The rest of the fixed income market was generally quiet over the holiday week, according to our traders. Spreads in the investment-grade corporate bond market tightened on Monday amid limited issuance and remained largely unchanged on Tuesday before the Thanksgiving holiday. Monday’s issuance was oversubscribed.
High yield bonds traded higher on Monday amid solid equity performance and the successful auction of 20-year Treasuries. Trade volumes were light, although our traders noted that buyers showed a preference for higher-quality below investment-grade bonds. The primary market was quiet with no new deals expected until after the holiday. Similarly, the leveraged loan market was mostly unchanged on light volumes.
% Change YTD
S&P MidCap 400
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In local currency terms, the pan-European STOXX Europe 600 Index ended the week 0.91% higher amid hopes that central banks would start cutting interest rates in the first half of next year. Major stock indexes closed mixed. France’s CAC 40 Index rose 0.81%, Germany’s DAX gained 0.69%, but Italy’s FTSE MIB fell 0.22% and the UK’s FTSE 100 Index lost 0.21%.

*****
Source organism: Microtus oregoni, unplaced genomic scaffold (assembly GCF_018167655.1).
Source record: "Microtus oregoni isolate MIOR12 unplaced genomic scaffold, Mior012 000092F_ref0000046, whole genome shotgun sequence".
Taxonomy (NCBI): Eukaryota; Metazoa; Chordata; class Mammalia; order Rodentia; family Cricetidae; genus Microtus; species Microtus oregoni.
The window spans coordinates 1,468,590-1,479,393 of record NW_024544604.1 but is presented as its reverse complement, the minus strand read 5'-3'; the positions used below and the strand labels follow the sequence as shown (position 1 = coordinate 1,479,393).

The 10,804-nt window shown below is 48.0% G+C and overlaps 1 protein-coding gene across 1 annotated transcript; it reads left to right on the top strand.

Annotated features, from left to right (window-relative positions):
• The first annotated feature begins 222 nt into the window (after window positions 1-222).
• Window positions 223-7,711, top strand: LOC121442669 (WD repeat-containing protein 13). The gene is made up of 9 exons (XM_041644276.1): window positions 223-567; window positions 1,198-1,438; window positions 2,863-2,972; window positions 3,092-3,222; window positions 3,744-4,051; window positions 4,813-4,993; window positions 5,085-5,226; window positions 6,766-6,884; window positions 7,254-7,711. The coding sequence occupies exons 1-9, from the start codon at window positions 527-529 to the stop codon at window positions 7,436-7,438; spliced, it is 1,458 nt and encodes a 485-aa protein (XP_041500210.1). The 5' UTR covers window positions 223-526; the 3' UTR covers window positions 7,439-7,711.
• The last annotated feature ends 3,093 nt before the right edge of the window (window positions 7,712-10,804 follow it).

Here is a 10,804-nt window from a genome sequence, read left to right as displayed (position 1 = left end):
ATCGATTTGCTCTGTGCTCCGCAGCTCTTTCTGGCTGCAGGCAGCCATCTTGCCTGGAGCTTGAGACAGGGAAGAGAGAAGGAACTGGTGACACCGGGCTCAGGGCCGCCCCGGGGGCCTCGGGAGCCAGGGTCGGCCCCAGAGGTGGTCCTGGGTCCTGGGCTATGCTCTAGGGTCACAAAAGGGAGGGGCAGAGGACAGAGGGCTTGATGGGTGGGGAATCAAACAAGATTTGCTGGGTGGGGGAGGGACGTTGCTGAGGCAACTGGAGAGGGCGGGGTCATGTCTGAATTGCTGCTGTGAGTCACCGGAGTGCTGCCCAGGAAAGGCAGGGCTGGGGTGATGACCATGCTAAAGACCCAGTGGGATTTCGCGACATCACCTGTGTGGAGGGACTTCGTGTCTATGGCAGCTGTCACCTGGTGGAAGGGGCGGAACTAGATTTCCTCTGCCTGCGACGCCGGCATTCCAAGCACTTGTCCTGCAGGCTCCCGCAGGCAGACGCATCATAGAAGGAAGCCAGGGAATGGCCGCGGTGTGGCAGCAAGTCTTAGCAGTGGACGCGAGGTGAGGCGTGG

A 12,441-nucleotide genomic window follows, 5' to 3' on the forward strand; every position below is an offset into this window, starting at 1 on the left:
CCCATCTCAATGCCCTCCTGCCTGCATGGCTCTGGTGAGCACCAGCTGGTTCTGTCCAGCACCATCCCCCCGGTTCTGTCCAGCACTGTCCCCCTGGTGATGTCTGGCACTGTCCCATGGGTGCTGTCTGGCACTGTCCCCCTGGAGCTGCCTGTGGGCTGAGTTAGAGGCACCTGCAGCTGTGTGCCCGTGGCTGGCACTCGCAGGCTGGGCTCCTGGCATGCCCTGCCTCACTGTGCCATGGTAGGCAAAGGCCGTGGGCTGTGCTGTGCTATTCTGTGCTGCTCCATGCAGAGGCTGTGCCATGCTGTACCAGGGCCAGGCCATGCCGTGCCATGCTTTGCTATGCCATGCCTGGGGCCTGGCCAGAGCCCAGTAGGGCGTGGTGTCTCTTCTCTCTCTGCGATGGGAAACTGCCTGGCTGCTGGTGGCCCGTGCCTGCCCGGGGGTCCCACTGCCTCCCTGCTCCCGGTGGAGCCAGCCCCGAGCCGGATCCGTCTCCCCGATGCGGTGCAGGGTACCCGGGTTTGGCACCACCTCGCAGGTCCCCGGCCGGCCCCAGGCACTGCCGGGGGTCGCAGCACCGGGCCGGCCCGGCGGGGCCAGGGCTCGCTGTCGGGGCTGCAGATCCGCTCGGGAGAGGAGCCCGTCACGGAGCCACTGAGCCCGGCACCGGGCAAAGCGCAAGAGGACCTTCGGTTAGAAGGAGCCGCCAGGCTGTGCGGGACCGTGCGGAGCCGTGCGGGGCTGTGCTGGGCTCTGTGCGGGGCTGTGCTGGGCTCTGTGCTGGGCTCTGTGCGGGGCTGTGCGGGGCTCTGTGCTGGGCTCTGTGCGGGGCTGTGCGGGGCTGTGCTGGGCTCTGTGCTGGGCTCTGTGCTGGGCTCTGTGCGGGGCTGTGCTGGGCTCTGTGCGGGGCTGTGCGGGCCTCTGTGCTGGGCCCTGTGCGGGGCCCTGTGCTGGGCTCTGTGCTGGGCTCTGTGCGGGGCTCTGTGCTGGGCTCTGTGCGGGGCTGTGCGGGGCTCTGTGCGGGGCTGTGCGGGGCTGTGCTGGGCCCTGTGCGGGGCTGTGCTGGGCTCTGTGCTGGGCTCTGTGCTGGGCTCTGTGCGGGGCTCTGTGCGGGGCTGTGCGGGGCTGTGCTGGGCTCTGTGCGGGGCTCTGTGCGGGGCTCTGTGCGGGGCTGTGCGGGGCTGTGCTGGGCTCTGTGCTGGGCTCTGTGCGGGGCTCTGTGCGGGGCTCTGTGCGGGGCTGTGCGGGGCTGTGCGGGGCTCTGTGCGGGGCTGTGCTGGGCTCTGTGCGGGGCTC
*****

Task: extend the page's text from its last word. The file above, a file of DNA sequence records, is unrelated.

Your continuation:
European government bond yields edged higher. Germany’s 10-year government bond yield climbed from a more than two-month low of 2.516% earlier this week. Yields rose after reports that Germany intends to suspend debt limits for the fourth consecutive year and on statements suggesting that European Central Bank (ECB) policymakers are determined to keep monetary policy tight for the time being. French and Swiss bond yields also climbed. In the UK, the yield on the 10-year benchmark bond moved higher after a Purchasing Managers’ Index (PMI) unexpectedly rose into positive territory in November.
ECB tries to douse rate cut hopes